Even-tempered chocolate

You don't need to worry about tempering chocolate if you're using it in baking or mixing it with another liquid such as cream. But if you're melting chocolate as a decoration orFor dipping and you want it to stay hard and glossy, you'll need to temper it first. This involves melting, cooling and reheating chocolate before using it in order to stabilise the cocoa butter crystals.

If you miss out the tempering process the end result will look streaky and dull, with a disappointing texture. It might be worth investing in a special chocolate thermometer to ensure you control its temperature exactly.

Tempering Temperatures

There are three steps to tempering:

Melting, heating to 110ºF to 115ºF.

Cooling to between 79ºF to 80ºF.

Warming to between 88ºF to 90ºF. For dark chocolate, 84ºF to 86ºF. For milk chocolate and white cocoa butter coating (white chocolate).

Double Boiler Tempering

Chop chocolate blocks into small pieces or use chocolate wafers.

Fill bottom of double boiler so the hot water does not touch the bottom of the upper pan. Do not let the water boil.

Stir the chocolate while melting to ensure even heating. Try to avoid creating air bubbles.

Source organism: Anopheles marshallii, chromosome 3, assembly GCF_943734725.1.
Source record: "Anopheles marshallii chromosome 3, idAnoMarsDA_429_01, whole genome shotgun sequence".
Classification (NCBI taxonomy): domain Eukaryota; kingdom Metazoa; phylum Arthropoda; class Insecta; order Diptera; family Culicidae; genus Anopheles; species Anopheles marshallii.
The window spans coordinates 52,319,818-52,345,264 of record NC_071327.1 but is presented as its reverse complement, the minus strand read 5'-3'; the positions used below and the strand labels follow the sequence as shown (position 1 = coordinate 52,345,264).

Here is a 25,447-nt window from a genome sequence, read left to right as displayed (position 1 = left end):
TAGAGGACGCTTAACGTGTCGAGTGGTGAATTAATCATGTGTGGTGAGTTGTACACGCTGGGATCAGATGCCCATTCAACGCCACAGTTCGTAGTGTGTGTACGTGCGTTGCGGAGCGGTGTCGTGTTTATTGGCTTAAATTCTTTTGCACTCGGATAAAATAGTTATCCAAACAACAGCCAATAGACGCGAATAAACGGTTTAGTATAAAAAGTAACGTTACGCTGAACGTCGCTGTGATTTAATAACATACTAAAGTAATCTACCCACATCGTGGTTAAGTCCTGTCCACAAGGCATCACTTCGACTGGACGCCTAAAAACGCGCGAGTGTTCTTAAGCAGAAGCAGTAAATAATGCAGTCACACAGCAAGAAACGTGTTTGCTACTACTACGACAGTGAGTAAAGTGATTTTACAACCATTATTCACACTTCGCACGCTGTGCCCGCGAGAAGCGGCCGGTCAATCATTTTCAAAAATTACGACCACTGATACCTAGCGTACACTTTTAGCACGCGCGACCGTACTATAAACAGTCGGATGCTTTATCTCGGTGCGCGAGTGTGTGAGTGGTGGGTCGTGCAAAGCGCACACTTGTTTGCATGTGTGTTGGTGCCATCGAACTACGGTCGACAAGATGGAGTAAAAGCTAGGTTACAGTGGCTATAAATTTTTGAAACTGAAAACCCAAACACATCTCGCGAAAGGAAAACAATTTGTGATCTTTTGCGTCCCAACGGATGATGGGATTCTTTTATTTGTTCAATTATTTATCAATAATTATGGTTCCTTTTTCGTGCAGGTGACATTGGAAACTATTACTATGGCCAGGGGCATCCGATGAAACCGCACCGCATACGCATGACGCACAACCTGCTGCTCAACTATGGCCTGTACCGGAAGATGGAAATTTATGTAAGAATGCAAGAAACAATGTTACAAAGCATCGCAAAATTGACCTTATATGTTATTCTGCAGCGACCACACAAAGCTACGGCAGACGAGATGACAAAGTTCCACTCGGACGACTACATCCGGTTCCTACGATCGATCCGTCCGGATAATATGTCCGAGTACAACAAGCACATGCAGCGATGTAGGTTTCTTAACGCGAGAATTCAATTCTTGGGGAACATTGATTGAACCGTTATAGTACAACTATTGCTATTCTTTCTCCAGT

Heat chocolate to 120ºF to 122ºF.

Replace the hot water with 70F water, no cooler. Stir until the chocolate cools to between 79ºF and 80ºF. It may occasionally be necessary to add additional cool water to the bottom of the double boiler.

Now replace the 70ºF water with warm water (about 92ºF to 93ºF) and raise the temperature of the chocolate to between 88ºF and 89ºF. For dark chocolate or 84ºF to 86ºF. For milk chocolate or white cocoa butter coating (white chocolate).

Maintain the appropriate temperature while dipping. If the chocolate exceeds 90ºF, it will be necessary to repeat the tempering process.

Testing the Temper

It is advisable to test the temper of the chocolate before starting to dip. Test the temper by spreading a small amount on foil and allowing it to cool. It should be smooth and shiny. Dull areas, wet areas or streaks may indicate poor temper or a lack or mixing. If the results are unsatisfactory, re-temper the chocolate before proceeding.